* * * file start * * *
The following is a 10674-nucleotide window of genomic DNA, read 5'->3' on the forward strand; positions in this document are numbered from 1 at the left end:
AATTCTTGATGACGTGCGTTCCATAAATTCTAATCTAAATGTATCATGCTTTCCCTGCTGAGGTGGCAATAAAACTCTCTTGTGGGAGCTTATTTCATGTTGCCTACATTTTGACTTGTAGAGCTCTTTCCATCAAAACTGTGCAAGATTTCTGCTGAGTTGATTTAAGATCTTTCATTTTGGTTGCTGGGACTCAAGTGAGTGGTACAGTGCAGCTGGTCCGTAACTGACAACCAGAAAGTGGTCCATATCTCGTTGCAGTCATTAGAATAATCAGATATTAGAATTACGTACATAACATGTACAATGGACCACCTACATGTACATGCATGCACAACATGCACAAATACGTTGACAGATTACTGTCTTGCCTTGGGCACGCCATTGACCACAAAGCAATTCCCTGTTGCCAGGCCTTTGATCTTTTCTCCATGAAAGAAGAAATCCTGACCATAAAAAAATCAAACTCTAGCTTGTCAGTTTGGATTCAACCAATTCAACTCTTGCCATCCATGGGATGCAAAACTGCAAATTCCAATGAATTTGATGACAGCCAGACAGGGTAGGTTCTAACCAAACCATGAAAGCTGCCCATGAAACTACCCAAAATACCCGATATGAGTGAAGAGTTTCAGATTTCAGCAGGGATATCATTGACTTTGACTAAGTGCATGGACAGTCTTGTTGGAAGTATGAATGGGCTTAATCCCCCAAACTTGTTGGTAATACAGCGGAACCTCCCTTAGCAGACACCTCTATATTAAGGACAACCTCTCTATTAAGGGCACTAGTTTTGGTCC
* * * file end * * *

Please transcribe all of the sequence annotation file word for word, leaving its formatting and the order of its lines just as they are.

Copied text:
The following is a 10674-nucleotide window of genomic DNA, read 5'->3' on the forward strand; positions in this document are numbered from 1 at the left end:
AATTCTTGATGACGTGCGTTCCATAAATTCTAATCTAAATGTATCATGCTTTCCCTGCTGAGGTGGCAATAAAACTCTCTTGTGGGAGCTTATTTCATGTTGCCTACATTTTGACTTGTAGAGCTCTTTCCATCAAAACTGTGCAAGATTTCTGCTGAGTTGATTTAAGATCTTTCATTTTGGTTGCTGGGACTCAAGTGAGTGGTACAGTGCAGCTGGTCCGTAACTGACAACCAGAAAGTGGTCCATATCTCGTTGCAGTCATTAGAATAATCAGATATTAGAATTACGTACATAACATGTACAATGGACCACCTACATGTACATGCATGCACAACATGCACAAATACGTTGACAGATTACTGTCTTGCCTTGGGCACGCCATTGACCACAAAGCAATTCCCTGTTGCCAGGCCTTTGATCTTTTCTCCATGAAAGAAGAAATCCTGACCATAAAAAAATCAAACTCTAGCTTGTCAGTTTGGATTCAACCAATTCAACTCTTGCCATCCATGGGATGCAAAACTGCAAATTCCAATGAATTTGATGACAGCCAGACAGGGTAGGTTCTAACCAAACCATGAAAGCTGCCCATGAAACTACCCAAAATACCCGATATGAGTGAAGAGTTTCAGATTTCAGCAGGGATATCATTGACTTTGACTAAGTGCATGGACAGTCTTGTTGGAAGTATGAATGGGCTTAATCCCCCAAACTTGTTGGTAATACAGCGGAACCTCCCTTAGCAGACACCTCTATATTAAGGACAACCTCTCTATTAAGGGCACTAGTTTTGGTCC